In recent literature, Fullan and Langworthy (2014) contended that “a radical change in the relationships between all the key players in learning: students, teachers, technologies, school cultures, curricula and assessments” has occurred. Technologies such as interactive whiteboards, tablets, and smart phones have become increasingly affordable and accessible (LeBaron & McDonough, 2009). At the same time, the present generation of students may be described as “digital natives” (Bittman, Rutherford, Brown, & Unsworth, 2011). The emergence of this new generation of learners raises questions as to how these digital natives learn and how teachers can effectively design and engage them in instruction. The authors of this chapter explore how technology has facilitated greater opportunities for learners to engage in non-linear, interactive, and ubiquitous learning experiences and examine the ways in which teachers have adapted pedagogical practices to meet the needs of digital age learners.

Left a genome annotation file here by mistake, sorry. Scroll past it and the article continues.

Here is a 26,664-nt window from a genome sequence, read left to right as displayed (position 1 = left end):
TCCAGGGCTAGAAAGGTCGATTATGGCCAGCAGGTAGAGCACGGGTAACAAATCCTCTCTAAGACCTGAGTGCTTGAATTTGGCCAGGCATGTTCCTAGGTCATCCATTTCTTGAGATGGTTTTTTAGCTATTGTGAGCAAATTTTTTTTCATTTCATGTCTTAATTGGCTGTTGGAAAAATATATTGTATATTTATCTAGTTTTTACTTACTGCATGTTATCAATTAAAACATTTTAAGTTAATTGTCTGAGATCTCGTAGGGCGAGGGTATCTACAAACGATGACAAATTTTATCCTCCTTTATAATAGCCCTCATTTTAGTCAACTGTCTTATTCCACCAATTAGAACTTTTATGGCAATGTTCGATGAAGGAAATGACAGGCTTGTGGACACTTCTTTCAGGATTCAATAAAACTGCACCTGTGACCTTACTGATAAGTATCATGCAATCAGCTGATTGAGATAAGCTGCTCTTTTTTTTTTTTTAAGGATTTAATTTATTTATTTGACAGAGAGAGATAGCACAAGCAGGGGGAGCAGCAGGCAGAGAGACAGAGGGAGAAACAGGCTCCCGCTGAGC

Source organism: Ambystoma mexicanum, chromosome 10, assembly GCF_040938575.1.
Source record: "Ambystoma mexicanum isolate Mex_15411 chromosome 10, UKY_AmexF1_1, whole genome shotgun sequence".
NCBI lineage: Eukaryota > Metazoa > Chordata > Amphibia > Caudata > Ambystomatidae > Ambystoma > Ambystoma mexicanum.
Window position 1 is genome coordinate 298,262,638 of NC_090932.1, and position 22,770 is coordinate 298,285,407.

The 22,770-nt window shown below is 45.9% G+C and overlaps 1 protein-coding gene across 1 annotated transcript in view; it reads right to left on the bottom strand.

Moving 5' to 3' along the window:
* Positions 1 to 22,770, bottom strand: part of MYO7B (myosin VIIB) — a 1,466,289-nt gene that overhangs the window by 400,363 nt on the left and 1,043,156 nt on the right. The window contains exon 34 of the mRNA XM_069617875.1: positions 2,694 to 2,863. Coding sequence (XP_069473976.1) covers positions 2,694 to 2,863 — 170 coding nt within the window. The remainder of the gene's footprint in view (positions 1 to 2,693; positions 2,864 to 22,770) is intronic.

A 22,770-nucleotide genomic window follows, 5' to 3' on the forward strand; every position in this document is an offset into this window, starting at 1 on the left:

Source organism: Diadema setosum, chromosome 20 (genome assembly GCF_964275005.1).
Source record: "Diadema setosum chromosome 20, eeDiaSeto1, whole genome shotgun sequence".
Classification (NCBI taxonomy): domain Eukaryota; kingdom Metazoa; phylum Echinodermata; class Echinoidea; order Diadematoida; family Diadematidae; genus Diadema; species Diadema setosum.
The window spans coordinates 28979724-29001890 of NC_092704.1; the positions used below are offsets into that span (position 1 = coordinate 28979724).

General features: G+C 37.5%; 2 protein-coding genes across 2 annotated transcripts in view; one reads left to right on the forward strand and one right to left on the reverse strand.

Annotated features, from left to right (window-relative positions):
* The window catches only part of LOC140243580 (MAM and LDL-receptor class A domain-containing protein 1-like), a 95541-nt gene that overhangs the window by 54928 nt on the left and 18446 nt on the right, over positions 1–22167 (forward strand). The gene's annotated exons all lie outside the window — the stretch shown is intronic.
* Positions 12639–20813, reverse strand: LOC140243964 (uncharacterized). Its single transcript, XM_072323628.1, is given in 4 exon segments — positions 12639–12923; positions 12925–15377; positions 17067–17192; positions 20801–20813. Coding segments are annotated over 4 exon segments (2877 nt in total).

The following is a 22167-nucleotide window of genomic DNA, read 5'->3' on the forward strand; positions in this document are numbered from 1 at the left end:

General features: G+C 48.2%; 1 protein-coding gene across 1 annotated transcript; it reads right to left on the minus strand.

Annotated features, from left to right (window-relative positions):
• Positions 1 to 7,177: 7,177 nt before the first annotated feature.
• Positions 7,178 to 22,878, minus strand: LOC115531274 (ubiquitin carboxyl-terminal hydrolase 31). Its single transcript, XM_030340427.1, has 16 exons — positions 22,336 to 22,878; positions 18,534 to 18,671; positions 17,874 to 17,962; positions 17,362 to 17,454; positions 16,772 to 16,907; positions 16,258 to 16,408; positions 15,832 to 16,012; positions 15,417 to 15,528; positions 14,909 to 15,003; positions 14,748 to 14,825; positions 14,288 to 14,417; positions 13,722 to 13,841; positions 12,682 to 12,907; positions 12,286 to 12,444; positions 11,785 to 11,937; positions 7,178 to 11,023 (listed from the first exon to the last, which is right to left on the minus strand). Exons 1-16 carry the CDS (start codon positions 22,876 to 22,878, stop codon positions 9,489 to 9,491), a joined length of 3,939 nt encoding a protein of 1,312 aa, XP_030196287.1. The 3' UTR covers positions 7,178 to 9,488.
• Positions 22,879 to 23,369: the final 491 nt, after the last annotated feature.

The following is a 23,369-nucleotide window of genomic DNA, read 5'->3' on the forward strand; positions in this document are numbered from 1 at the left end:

The goal of this chapter is for educators to have practical and meaningful examples of technology to transform theories into practice that will provide new learning opportunities in this digital age of change. For example in English Language Arts, educators share methods for teaching reading and writing and advocate students curling up in a comfortable chair with a pen, notebook, and a book. Teachers share with their students the process of putting pen to paper to capture their thoughts in writing. Teachers also discuss the joy of holding a book and flipping through the pages, as students eagerly turn to the next scene to see what happens with beloved characters. However, with recent technology, computers have replaced pen and paper and readers pick up a Kindle or iPad instead of a paper printed book or magazine. Instead of competing with new technology to capture students’ attention, teachers can use it to enhance a lesson. Using media literacy to watch a video clip of a movie based on a novel or using smart phones for students to conduct research can supplement texts. Technology also leads to creative strategies which simultaneously incorporate critical thinking, such as rewriting a scene from a novel written two hundred years ago in text message language or using a song and its accompanying video to teach poetic devices. Technology in classrooms opens up new dimensions for reading and writing strategies.